Last week, former England captain John Terry was found not guilty of racially abusing Anton Ferdinand and the FA is now under pressure to find him guilty of bringing the game into disrepute. Quite right too. Can you imagine using the sort of foul-mouthed language he admitted to in your place of work and getting away with it?
The headlines may all have been about the swearing, but the case has again highlighted why you need to watch what you tweet. On the day Terry went to court, Rio Ferdinand, for the football-phobic among you he’s the brother of the alleged victim of Terry’s racist abuse, posted a tweet that seemed to be a comment on the trial.
More than a few people would have seen the tweet: Ferdinand has over 3 million followers and more than 3,000 of them had retweeted it by 3pm. Because Terry’s case was being tried by magistrates, who, like judges, are meant to be harder to influence than a jury would be, Ferdinand escaped any possible contempt of court charges. However, it surely won’t be long before someone else isn’t so lucky.
Ferdinand, like most of us who aren’t proper journalists, probably has little or no idea about the law concerning contempt of court or that you can be found guilty of it without being anywhere near a courtroom. Those involved in the traditional media are well versed in the issue, mostly know how to avoid it, and are punished severely if they transgress. But now swathes of ‘citizen journalists’ could end up facing a prison sentence for what they’ve written.
Knowing what you can and can’t post on twitter is becoming something of a legal minefield. While most of us will find it pretty obvious that tweeting racial abuse or threatening someone are unacceptable, who was to know that making a feeble and misdirected joke about blowing up an airport could get you a criminal record?
You might think that the 17 people arrested in connection with the alleged naming on Twitter of the victim in footballer Ched Evans’ rape case had it coming to them (and you’d be right) but what of the 75,000 who breached an injunction by disclosing the identity of yet another footballer, Ryan Giggs, who’d been caught with his fingers in the cookie jar?
Fortunately for them they were probably spared prosecution because of sheer numbers. Even so, Giggs’ lawyers applied for an order to force Twitter to name them so you cannot rely on hiding behind a cloak of anonymity online.
At the other end of the scale, there are those who seem to think their identity will actually protect them. Joey Barton, another footballer (is there a pattern here, or is it just me?) commented on the Terry case and again escaped contempt charges by the skin of his teeth because the case was not held before a jury.
Barton claimed he was a martyr of free speech, when in fact what he was doing was jeopardising one of the pillars supporting free speech, the right to a fair trial. Causing a trial to collapse by creating a ‘substantial risk of serious prejudice to active proceedings’ is not big and it’s not clever (it’s quite possible that neither is Barton). It is, on the other hand, expensive and a serious impediment to justice.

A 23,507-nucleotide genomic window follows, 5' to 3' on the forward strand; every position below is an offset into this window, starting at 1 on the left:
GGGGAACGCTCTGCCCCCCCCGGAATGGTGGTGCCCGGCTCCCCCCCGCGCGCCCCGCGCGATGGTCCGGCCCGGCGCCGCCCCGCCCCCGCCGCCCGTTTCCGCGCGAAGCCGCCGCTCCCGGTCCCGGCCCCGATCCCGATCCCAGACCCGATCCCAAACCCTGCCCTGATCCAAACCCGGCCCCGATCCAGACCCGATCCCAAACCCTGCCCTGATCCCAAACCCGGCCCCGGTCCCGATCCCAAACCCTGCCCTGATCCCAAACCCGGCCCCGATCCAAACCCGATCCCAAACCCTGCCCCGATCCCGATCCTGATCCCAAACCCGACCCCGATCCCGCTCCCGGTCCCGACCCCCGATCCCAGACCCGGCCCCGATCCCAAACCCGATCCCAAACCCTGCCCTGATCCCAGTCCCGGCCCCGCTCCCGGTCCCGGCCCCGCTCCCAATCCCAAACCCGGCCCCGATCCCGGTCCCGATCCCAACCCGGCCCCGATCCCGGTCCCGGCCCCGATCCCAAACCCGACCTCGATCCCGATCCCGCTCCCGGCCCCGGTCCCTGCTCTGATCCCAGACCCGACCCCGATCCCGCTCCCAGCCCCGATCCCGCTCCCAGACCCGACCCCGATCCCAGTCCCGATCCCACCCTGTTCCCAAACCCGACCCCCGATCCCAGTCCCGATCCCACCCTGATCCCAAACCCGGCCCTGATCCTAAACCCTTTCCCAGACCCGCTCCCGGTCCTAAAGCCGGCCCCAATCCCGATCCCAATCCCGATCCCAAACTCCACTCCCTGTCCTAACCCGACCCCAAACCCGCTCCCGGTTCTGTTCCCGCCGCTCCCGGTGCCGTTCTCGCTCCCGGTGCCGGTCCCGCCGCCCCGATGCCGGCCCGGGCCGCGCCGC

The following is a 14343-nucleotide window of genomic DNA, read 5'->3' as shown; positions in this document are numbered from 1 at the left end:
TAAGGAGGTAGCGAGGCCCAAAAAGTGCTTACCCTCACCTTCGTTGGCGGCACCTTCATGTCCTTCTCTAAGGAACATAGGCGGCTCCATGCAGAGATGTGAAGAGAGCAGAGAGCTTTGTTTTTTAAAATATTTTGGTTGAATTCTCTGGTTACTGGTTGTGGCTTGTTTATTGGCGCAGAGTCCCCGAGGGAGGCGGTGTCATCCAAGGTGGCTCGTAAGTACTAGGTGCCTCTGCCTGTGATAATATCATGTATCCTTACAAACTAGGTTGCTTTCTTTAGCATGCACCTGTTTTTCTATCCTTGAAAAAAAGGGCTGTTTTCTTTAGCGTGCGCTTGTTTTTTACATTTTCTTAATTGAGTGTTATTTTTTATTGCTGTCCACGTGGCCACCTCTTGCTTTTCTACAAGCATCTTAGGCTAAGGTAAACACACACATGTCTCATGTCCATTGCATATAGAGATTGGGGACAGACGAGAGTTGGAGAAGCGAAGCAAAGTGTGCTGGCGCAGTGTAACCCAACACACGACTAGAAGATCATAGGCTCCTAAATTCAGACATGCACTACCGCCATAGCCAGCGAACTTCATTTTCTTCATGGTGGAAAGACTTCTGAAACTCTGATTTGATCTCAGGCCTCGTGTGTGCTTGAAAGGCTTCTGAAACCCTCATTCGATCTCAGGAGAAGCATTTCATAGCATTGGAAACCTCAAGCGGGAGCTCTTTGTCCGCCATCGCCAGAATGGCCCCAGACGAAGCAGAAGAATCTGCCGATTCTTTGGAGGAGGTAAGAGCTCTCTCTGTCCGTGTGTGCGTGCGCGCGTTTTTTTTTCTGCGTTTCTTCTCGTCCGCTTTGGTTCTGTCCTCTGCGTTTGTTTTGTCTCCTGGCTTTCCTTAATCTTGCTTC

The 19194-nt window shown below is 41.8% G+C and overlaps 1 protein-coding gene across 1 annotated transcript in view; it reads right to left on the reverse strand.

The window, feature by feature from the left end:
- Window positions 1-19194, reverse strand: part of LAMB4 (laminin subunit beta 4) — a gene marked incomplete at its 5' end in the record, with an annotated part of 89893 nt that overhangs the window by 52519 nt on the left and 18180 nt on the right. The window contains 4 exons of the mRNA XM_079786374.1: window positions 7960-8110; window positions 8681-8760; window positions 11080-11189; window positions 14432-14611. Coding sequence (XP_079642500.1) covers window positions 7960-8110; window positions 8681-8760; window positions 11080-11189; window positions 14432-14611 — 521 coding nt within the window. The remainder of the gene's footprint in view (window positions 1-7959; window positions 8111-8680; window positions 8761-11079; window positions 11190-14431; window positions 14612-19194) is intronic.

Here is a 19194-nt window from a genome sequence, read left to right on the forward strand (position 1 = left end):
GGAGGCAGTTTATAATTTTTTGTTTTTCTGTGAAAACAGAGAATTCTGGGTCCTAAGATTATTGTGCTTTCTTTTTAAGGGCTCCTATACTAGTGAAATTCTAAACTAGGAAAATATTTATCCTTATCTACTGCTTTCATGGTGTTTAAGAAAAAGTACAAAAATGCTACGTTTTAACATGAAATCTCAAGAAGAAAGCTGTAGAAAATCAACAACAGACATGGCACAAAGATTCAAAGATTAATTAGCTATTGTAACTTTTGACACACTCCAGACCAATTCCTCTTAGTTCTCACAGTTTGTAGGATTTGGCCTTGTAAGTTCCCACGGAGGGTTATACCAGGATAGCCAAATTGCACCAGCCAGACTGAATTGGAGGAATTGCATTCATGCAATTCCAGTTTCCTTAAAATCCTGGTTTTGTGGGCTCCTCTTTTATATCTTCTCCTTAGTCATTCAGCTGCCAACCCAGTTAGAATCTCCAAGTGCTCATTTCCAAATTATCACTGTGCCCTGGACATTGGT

Barton and Ferdinand are not the only ones who don’t know what they are doing. Journalists, who should know about these things, have been walking a fine line for years and sometimes they cross over it, as the Sun and the Mirror did when they were fined for contempt over their coverage of the arrest of Chris Jefferies, an early suspect in the murder of Joanna Yeates.
Another journalist found himself facing jail after naming a juror on Twitter and tweeting about a legal argument as a witness was giving evidence under oath when the jury wasn’t present during the trial of ex-Tottenham manager Harry Redknapp (yes, more football). In response, the judge banned the use of Twitter and ‘live text’ during the trial.
This case involved a sports and not a legal journalist. All the same, it does seem to throw into question the guidance on using Twitter in court, which requires members of the public to get permission to send live tweets but presumes ‘that a representative of the media or a legal commentator…does not pose a danger of interference to the proper administration of justice’.
It’s not terribly clear who exactly is a legal commentator. Am I one? Possibly. Do I know more about contempt of court than Jo Public? Probably. But either way I’d be nervous about doing it. Even experienced journalists can find it daunting. Steven Morris, a reporter who covered the Vincent Tabak trial both on Twitter and for the Guardian, wrote that ‘before I tweeted the guilty verdict, I double-checked that I had heard it correctly with a friend from a rival newspaper’.
Having said all that, tweeting from court is a valuable way of opening up the justice system and demystifying it for the general public. For too long most people’s perception (including mine) has been coloured by what they see on tv, and while tweets alone aren’t going to dispel the myth, for example, that UK judges use gavels, it has to be a start.
But the judiciary, and the government, cannot just adopt a piecemeal approach to open justice in the Internet age. Allowing tweeting, and letting cameras into courts, are moves in the right direction, but as Ferdinand and Barton’s recent brushes with contempt of court show, the public also need to be educated about the importance of a right to a fair trial and how they can put that at risk.
Ignorance of the law may be no defence, but those responsible for upholding the rule of law also have a duty to inform and educate. Otherwise they’ll just be scoring a spectacular own goal.